Copyright Info For Your Design Work via @chykalophia

Copyright Info For Your Design Work

It usually starts with a new client asking you to create a design for them, either for web or print. It's a great thing right? Of course, until they ask you to send them the original or source files for the project. What do you do then?

The cases can be vary but one thing that you should know is that as designer, you are the one who own the copyright of your work. We have a small discussion about this issue at the office yesterday and decided to investigate it. And here are some of our original thoughts:

From a business owner perspective (represented by Peter):

I as a business owner, when I think of buying a design, I'd think that I own it and I can do what I want with it. I didn't buy a license to the design, I bought the design and everything with it.

From a creative/designer perspective (represented by me):

I believe that the client can own the copyright to the final design, but there are restriction on how they can modify it. I think only me as the designer have the right to modify the original design. Unless it's a template design for the client or end user to modify. I think the same rule would apply to stock images/graphic as well where the end user can use and modify it with certain restriction?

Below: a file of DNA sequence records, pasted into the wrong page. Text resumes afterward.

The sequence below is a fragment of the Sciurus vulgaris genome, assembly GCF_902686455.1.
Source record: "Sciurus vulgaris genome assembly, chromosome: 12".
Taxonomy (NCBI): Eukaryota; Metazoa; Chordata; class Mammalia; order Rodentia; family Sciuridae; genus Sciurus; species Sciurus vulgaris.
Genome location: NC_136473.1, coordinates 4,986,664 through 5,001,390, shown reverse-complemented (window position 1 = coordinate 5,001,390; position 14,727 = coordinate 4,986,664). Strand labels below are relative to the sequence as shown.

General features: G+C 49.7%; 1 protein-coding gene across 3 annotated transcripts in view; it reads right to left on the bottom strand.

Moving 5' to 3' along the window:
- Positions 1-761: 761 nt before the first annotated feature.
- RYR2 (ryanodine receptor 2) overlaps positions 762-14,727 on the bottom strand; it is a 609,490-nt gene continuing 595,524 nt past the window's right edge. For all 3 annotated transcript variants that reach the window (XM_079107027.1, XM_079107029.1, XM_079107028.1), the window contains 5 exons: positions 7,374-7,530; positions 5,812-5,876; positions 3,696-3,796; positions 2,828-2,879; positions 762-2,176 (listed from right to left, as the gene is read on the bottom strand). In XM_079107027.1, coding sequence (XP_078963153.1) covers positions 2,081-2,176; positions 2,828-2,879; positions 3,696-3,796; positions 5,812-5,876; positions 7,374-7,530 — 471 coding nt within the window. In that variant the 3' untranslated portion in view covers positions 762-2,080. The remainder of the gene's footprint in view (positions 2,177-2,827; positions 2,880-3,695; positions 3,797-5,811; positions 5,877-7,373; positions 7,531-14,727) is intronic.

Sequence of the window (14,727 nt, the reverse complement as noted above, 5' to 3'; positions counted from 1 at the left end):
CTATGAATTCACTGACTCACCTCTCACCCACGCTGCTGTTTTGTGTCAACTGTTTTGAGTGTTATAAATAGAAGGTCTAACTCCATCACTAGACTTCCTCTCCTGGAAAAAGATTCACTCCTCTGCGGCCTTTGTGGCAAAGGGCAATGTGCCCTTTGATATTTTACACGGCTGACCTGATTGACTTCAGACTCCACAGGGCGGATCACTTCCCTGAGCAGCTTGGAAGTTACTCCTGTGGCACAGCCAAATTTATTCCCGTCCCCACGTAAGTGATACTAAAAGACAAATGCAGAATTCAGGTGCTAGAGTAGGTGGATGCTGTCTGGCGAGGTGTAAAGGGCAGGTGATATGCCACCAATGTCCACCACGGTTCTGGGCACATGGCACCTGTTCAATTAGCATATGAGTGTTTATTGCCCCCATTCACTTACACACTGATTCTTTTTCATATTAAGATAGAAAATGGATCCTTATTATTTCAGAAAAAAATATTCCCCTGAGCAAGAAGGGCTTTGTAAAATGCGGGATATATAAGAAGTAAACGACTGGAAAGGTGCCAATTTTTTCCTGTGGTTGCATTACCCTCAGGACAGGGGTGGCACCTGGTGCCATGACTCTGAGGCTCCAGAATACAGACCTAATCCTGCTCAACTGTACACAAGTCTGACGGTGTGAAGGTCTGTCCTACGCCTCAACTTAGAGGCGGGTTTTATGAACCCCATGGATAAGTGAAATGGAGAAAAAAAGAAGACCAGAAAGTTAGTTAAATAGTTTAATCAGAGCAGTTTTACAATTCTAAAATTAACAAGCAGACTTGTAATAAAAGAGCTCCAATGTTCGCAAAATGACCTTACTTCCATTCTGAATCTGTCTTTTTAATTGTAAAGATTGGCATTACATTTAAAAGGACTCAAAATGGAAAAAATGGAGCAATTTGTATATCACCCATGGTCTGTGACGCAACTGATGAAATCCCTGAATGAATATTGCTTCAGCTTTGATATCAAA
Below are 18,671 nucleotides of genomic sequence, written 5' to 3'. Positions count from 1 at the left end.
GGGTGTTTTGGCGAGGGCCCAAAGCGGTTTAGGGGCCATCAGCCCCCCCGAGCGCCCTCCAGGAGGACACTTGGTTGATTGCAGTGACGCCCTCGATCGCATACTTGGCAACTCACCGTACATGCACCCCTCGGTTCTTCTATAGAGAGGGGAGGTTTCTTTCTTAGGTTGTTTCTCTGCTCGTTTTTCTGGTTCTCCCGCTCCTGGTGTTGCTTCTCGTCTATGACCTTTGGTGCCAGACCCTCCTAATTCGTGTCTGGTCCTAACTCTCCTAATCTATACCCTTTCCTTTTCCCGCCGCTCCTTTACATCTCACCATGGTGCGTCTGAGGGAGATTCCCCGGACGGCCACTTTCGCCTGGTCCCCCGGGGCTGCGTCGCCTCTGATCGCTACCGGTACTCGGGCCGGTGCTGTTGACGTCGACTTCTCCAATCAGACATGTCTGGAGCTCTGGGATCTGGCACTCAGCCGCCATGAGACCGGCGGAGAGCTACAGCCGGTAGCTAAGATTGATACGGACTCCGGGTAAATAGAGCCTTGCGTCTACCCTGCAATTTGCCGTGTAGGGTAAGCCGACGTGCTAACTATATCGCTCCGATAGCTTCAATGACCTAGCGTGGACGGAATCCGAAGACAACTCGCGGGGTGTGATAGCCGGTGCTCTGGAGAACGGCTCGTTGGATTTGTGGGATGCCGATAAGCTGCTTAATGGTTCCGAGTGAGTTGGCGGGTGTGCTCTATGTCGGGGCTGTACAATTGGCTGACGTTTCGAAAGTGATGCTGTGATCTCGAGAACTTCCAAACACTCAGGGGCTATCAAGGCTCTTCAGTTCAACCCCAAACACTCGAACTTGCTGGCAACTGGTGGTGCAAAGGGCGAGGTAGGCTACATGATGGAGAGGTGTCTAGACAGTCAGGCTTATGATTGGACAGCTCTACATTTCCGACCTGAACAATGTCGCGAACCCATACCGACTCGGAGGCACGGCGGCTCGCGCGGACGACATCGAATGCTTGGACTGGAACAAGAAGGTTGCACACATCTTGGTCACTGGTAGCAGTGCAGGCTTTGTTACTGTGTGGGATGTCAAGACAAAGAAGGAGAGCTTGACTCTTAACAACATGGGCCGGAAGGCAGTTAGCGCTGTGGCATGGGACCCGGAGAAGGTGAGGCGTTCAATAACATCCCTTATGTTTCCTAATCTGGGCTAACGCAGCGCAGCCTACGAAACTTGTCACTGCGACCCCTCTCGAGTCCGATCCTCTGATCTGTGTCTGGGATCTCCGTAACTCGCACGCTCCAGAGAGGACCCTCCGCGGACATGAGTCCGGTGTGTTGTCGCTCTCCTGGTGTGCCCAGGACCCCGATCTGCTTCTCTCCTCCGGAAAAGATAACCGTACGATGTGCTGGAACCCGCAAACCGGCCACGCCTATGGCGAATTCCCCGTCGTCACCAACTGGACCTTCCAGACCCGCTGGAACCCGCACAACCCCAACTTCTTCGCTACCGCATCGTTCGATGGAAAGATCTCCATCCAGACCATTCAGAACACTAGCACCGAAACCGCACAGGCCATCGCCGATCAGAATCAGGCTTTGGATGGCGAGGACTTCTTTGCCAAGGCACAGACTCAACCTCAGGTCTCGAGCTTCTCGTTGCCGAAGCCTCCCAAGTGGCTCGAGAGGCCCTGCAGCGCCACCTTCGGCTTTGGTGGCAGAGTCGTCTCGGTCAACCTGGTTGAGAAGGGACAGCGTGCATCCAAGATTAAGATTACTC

After an hour of discussion we found out the very first thing we need to know about the copyright for freelancer. Under U.S. copyright law, when you work as a freelancer (or “independent contractor”), you are the “author” and copyright owner of your work, even though your client is paying you to do it.

We also suggest that you offer the client to sign a release that will acknowledge you as the “author” and copyright owner of the design work(s). Or consider giving them a certain or specific license whenever necessary.

You might also want to highlight these things:

  • You can decide what kind of usage rights to give to your client
  • Your arrangement with the client determines usage rights, even if they aren’t spelled out
  • Consider how a court would deal with the dispute
  • Be proactive—educate your client before a dispute happens
  • Update or draft a better contract

Still in doubt and want to learn more, consider reading this post from AIGA SF.


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